Breaking up at Christmas is worse than any other time of the year. These tips will help you survive a broken heart over the holiday season, when you’re supposed to be joyous and happy.
Before the tips, a quip:
“I was never one to patiently pick up broken fragments and glue them together again and tell myself that the mended whole was as good as new,” said Margaret Mitchell, author of Gone With the Wind. “What is broken is broken, and I’d rather remember it as it was at its best, than mend it and see the broken pieces as long as I lived.”
Some relationships just can’t be mended — and the mending may cause more pain and heartache than the letting go. If you need to break free from the past, read Letting Go of Someone You Love — it offers 75 tips from psychologists, life coaches, and counselors.
And, here are several ways to cope with a Christmas breakup…
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How to Survive Breaking Up at Christmas
Accept that you’re in for a rough Christmas. I won’t lie to you: it’s painful and heartbreaking to be alone, especially if you were excited about being a couple at Christmas. There’s nothing you can do to stop the pain. You have to live through it, to feel it and express it and keep reminding yourself that this breakup happened for a reason. You weren’t meant to be together, and you have to let go.
Remember that it takes time to heal. Surviving a breakup at Christmas isn’t something you do once – and poof! You’re free, healed, and happy. Rather, letting go is a journey peppered with steps forward and steps backward, good days and bad days. No matter why your relationship failed – even if it was the worst, unhealthiest relationship ever –it will take time to move on. I’ve survived those heart-wrenching, gut-twisting breakups that slam you to the ground and rip you to pieces. One thing I’ve learned is that letting go and healing takes time.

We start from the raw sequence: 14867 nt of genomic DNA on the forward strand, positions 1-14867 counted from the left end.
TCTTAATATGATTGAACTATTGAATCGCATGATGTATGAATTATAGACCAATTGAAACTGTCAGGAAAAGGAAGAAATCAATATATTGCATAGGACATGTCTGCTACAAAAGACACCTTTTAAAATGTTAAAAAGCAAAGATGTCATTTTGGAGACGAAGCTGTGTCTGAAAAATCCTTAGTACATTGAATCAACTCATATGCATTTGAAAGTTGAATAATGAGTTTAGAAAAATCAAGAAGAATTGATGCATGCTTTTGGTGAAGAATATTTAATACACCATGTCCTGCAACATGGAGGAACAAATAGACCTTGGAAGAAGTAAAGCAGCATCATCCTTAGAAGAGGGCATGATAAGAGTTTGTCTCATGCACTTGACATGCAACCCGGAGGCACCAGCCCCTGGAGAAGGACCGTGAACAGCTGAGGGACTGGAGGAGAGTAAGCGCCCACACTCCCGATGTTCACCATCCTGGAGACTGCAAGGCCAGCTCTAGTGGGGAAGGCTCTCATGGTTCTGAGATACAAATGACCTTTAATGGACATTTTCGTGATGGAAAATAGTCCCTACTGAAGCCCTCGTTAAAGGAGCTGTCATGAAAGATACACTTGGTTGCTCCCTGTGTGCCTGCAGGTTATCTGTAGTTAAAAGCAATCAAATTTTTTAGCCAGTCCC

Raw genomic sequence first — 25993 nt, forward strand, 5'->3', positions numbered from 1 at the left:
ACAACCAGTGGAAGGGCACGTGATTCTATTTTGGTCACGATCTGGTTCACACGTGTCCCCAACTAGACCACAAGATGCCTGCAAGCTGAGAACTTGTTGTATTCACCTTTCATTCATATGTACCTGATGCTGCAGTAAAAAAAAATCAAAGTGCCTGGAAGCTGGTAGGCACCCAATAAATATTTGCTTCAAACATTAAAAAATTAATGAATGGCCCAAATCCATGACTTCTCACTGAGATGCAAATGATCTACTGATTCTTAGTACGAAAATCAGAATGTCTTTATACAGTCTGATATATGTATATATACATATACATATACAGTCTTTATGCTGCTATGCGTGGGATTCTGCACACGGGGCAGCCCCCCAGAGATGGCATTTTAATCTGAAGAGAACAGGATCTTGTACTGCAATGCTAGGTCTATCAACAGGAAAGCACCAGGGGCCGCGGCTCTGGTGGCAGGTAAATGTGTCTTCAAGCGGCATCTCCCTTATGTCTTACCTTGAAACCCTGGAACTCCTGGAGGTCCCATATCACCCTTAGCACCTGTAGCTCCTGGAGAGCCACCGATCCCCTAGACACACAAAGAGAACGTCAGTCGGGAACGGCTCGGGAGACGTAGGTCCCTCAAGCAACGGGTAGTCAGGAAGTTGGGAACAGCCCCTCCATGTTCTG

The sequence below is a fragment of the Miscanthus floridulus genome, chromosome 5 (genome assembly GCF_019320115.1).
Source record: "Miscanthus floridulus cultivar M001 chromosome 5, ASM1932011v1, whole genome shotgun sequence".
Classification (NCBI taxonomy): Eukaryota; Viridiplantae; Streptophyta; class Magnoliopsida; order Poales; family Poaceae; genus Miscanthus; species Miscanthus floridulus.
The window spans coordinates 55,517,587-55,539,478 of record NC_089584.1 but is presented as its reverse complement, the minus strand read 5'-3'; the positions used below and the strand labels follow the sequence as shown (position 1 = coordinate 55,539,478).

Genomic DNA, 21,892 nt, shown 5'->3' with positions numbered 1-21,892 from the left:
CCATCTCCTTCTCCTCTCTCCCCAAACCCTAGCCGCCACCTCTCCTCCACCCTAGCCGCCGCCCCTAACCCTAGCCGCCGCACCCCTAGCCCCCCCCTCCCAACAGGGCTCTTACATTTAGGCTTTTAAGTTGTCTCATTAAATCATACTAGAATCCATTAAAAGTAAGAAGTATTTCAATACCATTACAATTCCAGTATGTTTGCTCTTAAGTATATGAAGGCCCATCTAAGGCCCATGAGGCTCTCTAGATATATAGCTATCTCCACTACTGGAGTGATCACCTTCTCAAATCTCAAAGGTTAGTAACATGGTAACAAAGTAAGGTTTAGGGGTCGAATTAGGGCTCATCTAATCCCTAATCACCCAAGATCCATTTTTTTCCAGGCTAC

Take time to reconnect with who you are, or your source of strength. If you’re spiritual, make time to connect with God or the source of your spirituality. Stop to say a quick prayer or meditation, especially when you feel like you can’t survive breaking up at Christmas. Make it a priority to connect to the source of your power – don’t lose yourself in the heartache or feelings of low self-worth. Even if you don’t believe in religion or spirituality, take time to ground yourself by connecting to your authentic self.
Make a clean break over the Christmas holidays. After you’ve broken up with your boyfriend or girlfriend, don’t talk on the phone, meet for coffee, or text each other. Even if you’re thinking of getting back together, make sure you take the Christmas holidays off — and maybe a few months after. You need to figure out out who you are apart from your relationship, and it’s easier if you aren’t in touch with your ex.
Get into “Breakup Survival Mode.” Think back to when your best friend went through a breakup: what advice did you give? What did you think she should do or say? Write down your best breakup survival tips – maybe you could write them below, in the comments section. Pretend you’re giving someone else advice, that you’re helping someone you love survive a Christmas breakup. Then, schedule 15 minutes a day for Breakup Survival Mode. For 15 minutes every day, you’ll take your own advice about coping with a Christmas breakup – because after all, you know yourself best!
If you’re ready to move on, read Letting Go of Someone You Love.